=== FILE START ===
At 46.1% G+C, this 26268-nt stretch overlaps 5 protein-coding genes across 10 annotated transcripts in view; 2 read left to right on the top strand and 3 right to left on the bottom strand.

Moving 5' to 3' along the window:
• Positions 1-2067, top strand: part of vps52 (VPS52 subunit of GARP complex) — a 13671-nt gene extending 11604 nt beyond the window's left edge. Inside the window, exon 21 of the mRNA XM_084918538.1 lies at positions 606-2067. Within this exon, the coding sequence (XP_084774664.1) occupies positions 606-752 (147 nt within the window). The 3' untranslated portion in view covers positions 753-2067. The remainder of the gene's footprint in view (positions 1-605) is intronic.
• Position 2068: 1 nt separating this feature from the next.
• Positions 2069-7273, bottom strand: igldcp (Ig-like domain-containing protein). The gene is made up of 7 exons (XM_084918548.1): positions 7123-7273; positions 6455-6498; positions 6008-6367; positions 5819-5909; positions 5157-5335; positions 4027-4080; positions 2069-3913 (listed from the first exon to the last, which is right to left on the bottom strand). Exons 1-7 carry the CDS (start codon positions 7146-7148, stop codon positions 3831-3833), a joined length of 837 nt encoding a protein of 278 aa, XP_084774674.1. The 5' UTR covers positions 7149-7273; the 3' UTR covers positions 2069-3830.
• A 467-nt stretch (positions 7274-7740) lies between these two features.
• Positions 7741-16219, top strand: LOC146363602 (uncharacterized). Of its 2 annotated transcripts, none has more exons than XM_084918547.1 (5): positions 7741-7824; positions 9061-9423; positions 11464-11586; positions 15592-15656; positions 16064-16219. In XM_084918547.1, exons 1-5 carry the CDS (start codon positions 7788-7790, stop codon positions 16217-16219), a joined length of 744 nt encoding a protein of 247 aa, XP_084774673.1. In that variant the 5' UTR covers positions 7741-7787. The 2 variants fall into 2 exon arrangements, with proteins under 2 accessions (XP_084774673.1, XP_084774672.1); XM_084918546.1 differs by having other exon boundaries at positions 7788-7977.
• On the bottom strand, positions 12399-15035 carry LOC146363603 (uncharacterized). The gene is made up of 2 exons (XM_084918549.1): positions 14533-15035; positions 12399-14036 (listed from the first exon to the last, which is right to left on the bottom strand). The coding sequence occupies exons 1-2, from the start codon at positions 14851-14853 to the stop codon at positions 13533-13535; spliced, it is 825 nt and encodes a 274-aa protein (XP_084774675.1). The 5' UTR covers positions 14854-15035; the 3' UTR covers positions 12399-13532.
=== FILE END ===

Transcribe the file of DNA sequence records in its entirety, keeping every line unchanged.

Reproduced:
At 46.1% G+C, this 26268-nt stretch overlaps 5 protein-coding genes across 10 annotated transcripts in view; 2 read left to right on the top strand and 3 right to left on the bottom strand.

Moving 5' to 3' along the window:
• Positions 1-2067, top strand: part of vps52 (VPS52 subunit of GARP complex) — a 13671-nt gene extending 11604 nt beyond the window's left edge. Inside the window, exon 21 of the mRNA XM_084918538.1 lies at positions 606-2067. Within this exon, the coding sequence (XP_084774664.1) occupies positions 606-752 (147 nt within the window). The 3' untranslated portion in view covers positions 753-2067. The remainder of the gene's footprint in view (positions 1-605) is intronic.
• Position 2068: 1 nt separating this feature from the next.
• Positions 2069-7273, bottom strand: igldcp (Ig-like domain-containing protein). The gene is made up of 7 exons (XM_084918548.1): positions 7123-7273; positions 6455-6498; positions 6008-6367; positions 5819-5909; positions 5157-5335; positions 4027-4080; positions 2069-3913 (listed from the first exon to the last, which is right to left on the bottom strand). Exons 1-7 carry the CDS (start codon positions 7146-7148, stop codon positions 3831-3833), a joined length of 837 nt encoding a protein of 278 aa, XP_084774674.1. The 5' UTR covers positions 7149-7273; the 3' UTR covers positions 2069-3830.
• A 467-nt stretch (positions 7274-7740) lies between these two features.
• Positions 7741-16219, top strand: LOC146363602 (uncharacterized). Of its 2 annotated transcripts, none has more exons than XM_084918547.1 (5): positions 7741-7824; positions 9061-9423; positions 11464-11586; positions 15592-15656; positions 16064-16219. In XM_084918547.1, exons 1-5 carry the CDS (start codon positions 7788-7790, stop codon positions 16217-16219), a joined length of 744 nt encoding a protein of 247 aa, XP_084774673.1. In that variant the 5' UTR covers positions 7741-7787. The 2 variants fall into 2 exon arrangements, with proteins under 2 accessions (XP_084774673.1, XP_084774672.1); XM_084918546.1 differs by having other exon boundaries at positions 7788-7977.
• On the bottom strand, positions 12399-15035 carry LOC146363603 (uncharacterized). The gene is made up of 2 exons (XM_084918549.1): positions 14533-15035; positions 12399-14036 (listed from the first exon to the last, which is right to left on the bottom strand). The coding sequence occupies exons 1-2, from the start codon at positions 14851-14853 to the stop codon at positions 13533-13535; spliced, it is 825 nt and encodes a 274-aa protein (XP_084774675.1). The 5' UTR covers positions 14854-15035; the 3' UTR covers positions 12399-13532.